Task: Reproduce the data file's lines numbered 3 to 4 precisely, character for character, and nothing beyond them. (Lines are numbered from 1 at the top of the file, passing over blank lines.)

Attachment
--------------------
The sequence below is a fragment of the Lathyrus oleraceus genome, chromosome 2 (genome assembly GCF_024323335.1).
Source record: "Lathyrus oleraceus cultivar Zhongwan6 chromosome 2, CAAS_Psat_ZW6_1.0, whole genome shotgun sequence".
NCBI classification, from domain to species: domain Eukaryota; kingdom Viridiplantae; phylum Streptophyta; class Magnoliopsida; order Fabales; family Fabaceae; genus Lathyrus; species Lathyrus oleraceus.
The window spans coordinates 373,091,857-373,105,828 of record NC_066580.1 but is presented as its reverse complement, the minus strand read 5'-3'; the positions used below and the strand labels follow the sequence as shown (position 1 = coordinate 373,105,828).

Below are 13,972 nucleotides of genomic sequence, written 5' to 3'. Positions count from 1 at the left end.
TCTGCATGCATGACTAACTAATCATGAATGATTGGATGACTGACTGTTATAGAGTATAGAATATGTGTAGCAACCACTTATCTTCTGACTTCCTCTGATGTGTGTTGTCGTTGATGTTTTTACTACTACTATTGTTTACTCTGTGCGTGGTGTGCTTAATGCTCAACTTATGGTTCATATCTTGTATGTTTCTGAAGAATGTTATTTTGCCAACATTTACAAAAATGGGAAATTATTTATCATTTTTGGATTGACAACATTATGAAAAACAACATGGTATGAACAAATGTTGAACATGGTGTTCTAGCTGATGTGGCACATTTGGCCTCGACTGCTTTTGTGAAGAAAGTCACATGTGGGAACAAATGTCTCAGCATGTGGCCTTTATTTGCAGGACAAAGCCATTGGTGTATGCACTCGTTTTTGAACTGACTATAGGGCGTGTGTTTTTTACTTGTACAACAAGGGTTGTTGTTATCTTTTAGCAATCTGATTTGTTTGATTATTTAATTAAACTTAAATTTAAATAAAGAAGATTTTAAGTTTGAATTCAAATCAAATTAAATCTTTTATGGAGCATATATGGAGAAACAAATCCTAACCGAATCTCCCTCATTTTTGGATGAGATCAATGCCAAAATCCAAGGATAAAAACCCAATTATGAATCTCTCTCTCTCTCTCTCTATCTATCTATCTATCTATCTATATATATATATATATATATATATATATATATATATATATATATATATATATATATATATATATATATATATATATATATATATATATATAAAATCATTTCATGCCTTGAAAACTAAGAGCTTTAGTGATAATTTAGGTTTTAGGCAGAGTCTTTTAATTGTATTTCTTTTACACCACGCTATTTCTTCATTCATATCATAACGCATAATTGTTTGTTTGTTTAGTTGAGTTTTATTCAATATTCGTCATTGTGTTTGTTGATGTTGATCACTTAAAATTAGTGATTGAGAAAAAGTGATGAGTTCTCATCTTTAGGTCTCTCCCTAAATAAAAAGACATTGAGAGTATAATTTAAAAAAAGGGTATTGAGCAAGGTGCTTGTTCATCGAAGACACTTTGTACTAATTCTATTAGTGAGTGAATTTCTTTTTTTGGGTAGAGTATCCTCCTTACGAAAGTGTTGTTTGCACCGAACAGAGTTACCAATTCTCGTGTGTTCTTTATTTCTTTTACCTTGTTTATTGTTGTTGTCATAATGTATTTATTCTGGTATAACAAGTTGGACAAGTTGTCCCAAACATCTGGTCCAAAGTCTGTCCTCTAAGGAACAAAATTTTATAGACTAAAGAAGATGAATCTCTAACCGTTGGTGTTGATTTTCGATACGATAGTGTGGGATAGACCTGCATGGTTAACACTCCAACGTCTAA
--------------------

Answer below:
NCBI classification, from domain to species: domain Eukaryota; kingdom Viridiplantae; phylum Streptophyta; class Magnoliopsida; order Fabales; family Fabaceae; genus Lathyrus; species Lathyrus oleraceus.
The window spans coordinates 373,091,857-373,105,828 of record NC_066580.1 but is presented as its reverse complement, the minus strand read 5'-3'; the positions used below and the strand labels follow the sequence as shown (position 1 = coordinate 373,105,828).